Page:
• Prepare general art kits for students in person (if possible). I used recycled plastic bags for this. Student's know to have their art kit ready for art class with the help of the classroom teacher. Clean up is easy when everything goes back in the bag.
    • I also created art kits for hybrid students that don't attend school on days I see their class, so they have the same general materials as the students in person. 
    • I drop off and leave materials in the classrooms that I don't want to carry on my cart- like water cups. Or a bucket of water for classrooms with no working sink.
    • I use gloves and hand sanitizer to pass out materials in the classroom. You could also sanitize/ wash your hands in-between, but this method works for me.
    • Bring extra on your cart because you won't be able to leave and get more. 
    • Bring wipes and hand sanitizer on your cart incase you can't find the classroom teacher's supply.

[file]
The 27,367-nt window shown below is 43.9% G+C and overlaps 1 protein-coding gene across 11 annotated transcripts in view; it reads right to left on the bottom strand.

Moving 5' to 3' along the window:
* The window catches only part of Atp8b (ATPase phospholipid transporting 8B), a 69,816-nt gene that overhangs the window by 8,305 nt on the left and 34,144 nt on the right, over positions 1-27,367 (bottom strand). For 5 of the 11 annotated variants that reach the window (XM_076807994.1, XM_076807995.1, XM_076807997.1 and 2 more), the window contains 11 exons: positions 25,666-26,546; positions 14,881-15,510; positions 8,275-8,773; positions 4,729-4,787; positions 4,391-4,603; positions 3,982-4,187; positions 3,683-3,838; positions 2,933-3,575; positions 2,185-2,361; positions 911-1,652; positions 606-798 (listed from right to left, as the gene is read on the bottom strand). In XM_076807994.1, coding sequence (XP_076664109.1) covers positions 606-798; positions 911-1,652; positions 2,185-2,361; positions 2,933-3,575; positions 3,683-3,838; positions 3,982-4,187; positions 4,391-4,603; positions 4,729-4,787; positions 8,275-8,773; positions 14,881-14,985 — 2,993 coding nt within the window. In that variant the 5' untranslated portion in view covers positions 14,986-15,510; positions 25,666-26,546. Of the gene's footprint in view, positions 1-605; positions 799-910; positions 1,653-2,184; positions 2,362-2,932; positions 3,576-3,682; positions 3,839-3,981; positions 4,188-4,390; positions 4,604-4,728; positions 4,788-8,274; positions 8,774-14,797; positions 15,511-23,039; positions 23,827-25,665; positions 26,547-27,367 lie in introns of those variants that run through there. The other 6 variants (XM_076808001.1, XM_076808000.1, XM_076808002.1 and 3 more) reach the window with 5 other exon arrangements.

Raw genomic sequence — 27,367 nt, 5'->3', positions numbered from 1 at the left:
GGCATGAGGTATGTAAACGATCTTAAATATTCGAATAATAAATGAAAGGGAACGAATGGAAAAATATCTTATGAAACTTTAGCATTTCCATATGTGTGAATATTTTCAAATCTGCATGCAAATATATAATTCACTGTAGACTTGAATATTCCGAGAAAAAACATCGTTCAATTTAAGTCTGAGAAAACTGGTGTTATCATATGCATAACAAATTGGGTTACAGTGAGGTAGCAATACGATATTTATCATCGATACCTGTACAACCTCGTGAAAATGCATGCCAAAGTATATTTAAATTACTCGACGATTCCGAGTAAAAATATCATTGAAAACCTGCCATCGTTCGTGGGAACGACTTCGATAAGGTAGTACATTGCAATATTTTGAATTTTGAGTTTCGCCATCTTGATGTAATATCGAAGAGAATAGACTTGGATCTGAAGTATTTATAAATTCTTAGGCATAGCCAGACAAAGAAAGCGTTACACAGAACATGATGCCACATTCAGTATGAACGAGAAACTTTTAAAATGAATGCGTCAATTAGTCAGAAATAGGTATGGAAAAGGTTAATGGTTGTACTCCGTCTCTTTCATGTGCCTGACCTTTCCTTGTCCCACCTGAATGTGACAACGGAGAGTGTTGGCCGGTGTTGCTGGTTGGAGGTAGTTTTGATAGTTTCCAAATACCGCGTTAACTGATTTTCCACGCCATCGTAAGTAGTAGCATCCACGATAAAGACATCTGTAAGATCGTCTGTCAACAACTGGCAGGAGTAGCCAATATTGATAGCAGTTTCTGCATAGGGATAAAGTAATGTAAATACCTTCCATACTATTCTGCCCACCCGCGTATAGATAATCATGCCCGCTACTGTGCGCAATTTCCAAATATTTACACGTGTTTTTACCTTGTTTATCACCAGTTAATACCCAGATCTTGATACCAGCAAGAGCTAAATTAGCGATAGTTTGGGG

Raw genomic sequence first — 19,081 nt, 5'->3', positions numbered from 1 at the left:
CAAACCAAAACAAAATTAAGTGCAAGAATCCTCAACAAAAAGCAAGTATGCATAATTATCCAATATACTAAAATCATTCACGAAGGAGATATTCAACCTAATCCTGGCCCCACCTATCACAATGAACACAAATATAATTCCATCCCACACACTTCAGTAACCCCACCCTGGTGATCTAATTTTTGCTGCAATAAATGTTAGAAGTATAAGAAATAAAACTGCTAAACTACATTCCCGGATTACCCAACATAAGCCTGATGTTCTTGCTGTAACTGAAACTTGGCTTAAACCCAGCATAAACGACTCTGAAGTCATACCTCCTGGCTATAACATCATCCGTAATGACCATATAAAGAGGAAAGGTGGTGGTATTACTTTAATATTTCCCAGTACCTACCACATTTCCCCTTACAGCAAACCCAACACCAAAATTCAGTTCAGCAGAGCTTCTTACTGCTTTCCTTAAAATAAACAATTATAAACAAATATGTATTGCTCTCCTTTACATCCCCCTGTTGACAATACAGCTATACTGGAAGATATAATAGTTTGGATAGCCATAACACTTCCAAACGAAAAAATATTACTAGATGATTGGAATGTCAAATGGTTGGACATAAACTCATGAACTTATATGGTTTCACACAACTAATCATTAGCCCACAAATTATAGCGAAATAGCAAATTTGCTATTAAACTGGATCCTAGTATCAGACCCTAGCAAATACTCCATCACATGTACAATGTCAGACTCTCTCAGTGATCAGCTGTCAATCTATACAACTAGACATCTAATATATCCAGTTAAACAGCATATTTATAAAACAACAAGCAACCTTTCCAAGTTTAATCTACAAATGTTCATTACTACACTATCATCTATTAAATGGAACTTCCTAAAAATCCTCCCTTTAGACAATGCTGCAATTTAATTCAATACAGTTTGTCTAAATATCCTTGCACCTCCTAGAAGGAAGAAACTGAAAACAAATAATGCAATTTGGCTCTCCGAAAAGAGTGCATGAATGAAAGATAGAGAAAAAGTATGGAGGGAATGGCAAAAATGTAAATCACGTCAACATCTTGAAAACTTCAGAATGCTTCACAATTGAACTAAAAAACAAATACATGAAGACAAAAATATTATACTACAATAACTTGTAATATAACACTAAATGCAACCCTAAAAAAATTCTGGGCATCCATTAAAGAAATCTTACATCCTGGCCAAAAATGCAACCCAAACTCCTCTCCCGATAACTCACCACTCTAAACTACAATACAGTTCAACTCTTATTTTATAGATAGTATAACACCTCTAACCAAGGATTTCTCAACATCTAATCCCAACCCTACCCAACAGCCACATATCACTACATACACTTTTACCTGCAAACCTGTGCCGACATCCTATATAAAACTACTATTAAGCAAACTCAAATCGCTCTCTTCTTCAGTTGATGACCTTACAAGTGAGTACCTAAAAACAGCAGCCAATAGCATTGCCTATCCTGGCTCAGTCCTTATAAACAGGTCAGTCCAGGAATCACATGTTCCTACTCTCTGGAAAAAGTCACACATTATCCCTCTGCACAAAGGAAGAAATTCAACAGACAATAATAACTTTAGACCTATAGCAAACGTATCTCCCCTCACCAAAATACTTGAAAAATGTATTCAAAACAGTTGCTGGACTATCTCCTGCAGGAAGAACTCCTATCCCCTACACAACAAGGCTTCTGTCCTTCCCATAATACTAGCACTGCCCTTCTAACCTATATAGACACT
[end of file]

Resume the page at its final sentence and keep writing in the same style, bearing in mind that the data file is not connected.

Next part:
• I prepared paper-paint pallets with tempera paint. (about 100) for a painting lesson. You hydrate the colors like watercolor but it is brighter, and easier to mix!
  • Materials- Don't stress if you couldn't get art kits together in time for the school year. Remember, utilize what you and the students have. Make the lessons very accommodating and modify as needed. No color? focus those students on utilizing value and line width. No paint? Try water-based markers and water. Recycled materials are great, and remind parents to get the paper bags for free paper at the store. Additionally, DonorsChoose has been super gracious to all who submit small projects $500 or less. Create a few projects. Go for it. It's easy.    
  • Setting up your teaching space- Whether you are working from home or in a hybrid setting, you must get a second screen! It makes life so much easier. Most people have them from out-dated computers, so ask around. Then you just need the right dongle and VGA or HDMI cord to hook up.